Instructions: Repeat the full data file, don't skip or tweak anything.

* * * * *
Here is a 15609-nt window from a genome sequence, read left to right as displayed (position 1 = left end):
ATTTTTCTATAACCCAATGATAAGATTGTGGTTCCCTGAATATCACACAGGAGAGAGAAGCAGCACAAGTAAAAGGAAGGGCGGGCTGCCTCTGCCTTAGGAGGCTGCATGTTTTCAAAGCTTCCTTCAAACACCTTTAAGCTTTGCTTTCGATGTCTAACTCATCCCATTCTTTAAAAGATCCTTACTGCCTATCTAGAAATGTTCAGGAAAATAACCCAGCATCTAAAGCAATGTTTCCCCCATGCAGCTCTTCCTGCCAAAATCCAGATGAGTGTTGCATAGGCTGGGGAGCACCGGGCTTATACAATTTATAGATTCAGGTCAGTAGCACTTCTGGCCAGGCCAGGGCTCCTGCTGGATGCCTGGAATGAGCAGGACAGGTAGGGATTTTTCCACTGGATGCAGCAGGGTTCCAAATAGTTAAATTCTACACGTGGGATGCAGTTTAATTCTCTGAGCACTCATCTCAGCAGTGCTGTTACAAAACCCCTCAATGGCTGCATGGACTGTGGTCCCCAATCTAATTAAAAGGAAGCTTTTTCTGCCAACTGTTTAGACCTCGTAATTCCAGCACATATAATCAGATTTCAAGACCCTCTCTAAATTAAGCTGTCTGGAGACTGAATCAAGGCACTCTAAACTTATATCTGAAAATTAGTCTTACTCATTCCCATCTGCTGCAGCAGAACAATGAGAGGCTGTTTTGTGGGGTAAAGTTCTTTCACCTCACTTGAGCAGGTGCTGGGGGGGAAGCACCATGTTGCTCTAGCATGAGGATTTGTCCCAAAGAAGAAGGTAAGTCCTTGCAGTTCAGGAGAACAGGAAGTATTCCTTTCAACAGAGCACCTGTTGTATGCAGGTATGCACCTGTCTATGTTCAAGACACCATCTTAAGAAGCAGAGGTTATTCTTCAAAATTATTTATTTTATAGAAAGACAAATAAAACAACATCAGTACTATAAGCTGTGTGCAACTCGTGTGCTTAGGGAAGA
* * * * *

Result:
Here is a 15609-nt window from a genome sequence, read left to right as displayed (position 1 = left end):
ATTTTTCTATAACCCAATGATAAGATTGTGGTTCCCTGAATATCACACAGGAGAGAGAAGCAGCACAAGTAAAAGGAAGGGCGGGCTGCCTCTGCCTTAGGAGGCTGCATGTTTTCAAAGCTTCCTTCAAACACCTTTAAGCTTTGCTTTCGATGTCTAACTCATCCCATTCTTTAAAAGATCCTTACTGCCTATCTAGAAATGTTCAGGAAAATAACCCAGCATCTAAAGCAATGTTTCCCCCATGCAGCTCTTCCTGCCAAAATCCAGATGAGTGTTGCATAGGCTGGGGAGCACCGGGCTTATACAATTTATAGATTCAGGTCAGTAGCACTTCTGGCCAGGCCAGGGCTCCTGCTGGATGCCTGGAATGAGCAGGACAGGTAGGGATTTTTCCACTGGATGCAGCAGGGTTCCAAATAGTTAAATTCTACACGTGGGATGCAGTTTAATTCTCTGAGCACTCATCTCAGCAGTGCTGTTACAAAACCCCTCAATGGCTGCATGGACTGTGGTCCCCAATCTAATTAAAAGGAAGCTTTTTCTGCCAACTGTTTAGACCTCGTAATTCCAGCACATATAATCAGATTTCAAGACCCTCTCTAAATTAAGCTGTCTGGAGACTGAATCAAGGCACTCTAAACTTATATCTGAAAATTAGTCTTACTCATTCCCATCTGCTGCAGCAGAACAATGAGAGGCTGTTTTGTGGGGTAAAGTTCTTTCACCTCACTTGAGCAGGTGCTGGGGGGGAAGCACCATGTTGCTCTAGCATGAGGATTTGTCCCAAAGAAGAAGGTAAGTCCTTGCAGTTCAGGAGAACAGGAAGTATTCCTTTCAACAGAGCACCTGTTGTATGCAGGTATGCACCTGTCTATGTTCAAGACACCATCTTAAGAAGCAGAGGTTATTCTTCAAAATTATTTATTTTATAGAAAGACAAATAAAACAACATCAGTACTATAAGCTGTGTGCAACTCGTGTGCTTAGGGAAGA